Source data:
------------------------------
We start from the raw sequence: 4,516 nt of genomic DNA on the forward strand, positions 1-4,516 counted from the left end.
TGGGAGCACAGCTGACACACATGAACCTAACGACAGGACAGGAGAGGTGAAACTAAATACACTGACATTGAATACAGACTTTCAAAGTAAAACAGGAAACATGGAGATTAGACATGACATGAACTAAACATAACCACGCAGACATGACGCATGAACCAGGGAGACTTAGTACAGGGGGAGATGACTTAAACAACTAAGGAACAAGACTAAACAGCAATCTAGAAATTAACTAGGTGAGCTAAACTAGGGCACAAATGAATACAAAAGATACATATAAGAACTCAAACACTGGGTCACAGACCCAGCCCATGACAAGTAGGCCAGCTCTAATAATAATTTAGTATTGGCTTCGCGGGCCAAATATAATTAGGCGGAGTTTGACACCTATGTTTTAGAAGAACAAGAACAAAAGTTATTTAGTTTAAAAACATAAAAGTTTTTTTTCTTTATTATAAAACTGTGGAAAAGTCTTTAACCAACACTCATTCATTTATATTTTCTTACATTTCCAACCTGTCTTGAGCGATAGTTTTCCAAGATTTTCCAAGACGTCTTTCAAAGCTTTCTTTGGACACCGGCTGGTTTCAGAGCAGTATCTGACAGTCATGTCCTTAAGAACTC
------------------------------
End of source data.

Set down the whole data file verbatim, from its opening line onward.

We start from the raw sequence: 4,516 nt of genomic DNA on the forward strand, positions 1-4,516 counted from the left end.
TGGGAGCACAGCTGACACACATGAACCTAACGACAGGACAGGAGAGGTGAAACTAAATACACTGACATTGAATACAGACTTTCAAAGTAAAACAGGAAACATGGAGATTAGACATGACATGAACTAAACATAACCACGCAGACATGACGCATGAACCAGGGAGACTTAGTACAGGGGGAGATGACTTAAACAACTAAGGAACAAGACTAAACAGCAATCTAGAAATTAACTAGGTGAGCTAAACTAGGGCACAAATGAATACAAAAGATACATATAAGAACTCAAACACTGGGTCACAGACCCAGCCCATGACAAGTAGGCCAGCTCTAATAATAATTTAGTATTGGCTTCGCGGGCCAAATATAATTAGGCGGAGTTTGACACCTATGTTTTAGAAGAACAAGAACAAAAGTTATTTAGTTTAAAAACATAAAAGTTTTTTTTCTTTATTATAAAACTGTGGAAAAGTCTTTAACCAACACTCATTCATTTATATTTTCTTACATTTCCAACCTGTCTTGAGCGATAGTTTTCCAAGATTTTCCAAGACGTCTTTCAAAGCTTTCTTTGGACACCGGCTGGTTTCAGAGCAGTATCTGACAGTCATGTCCTTAAGAACTC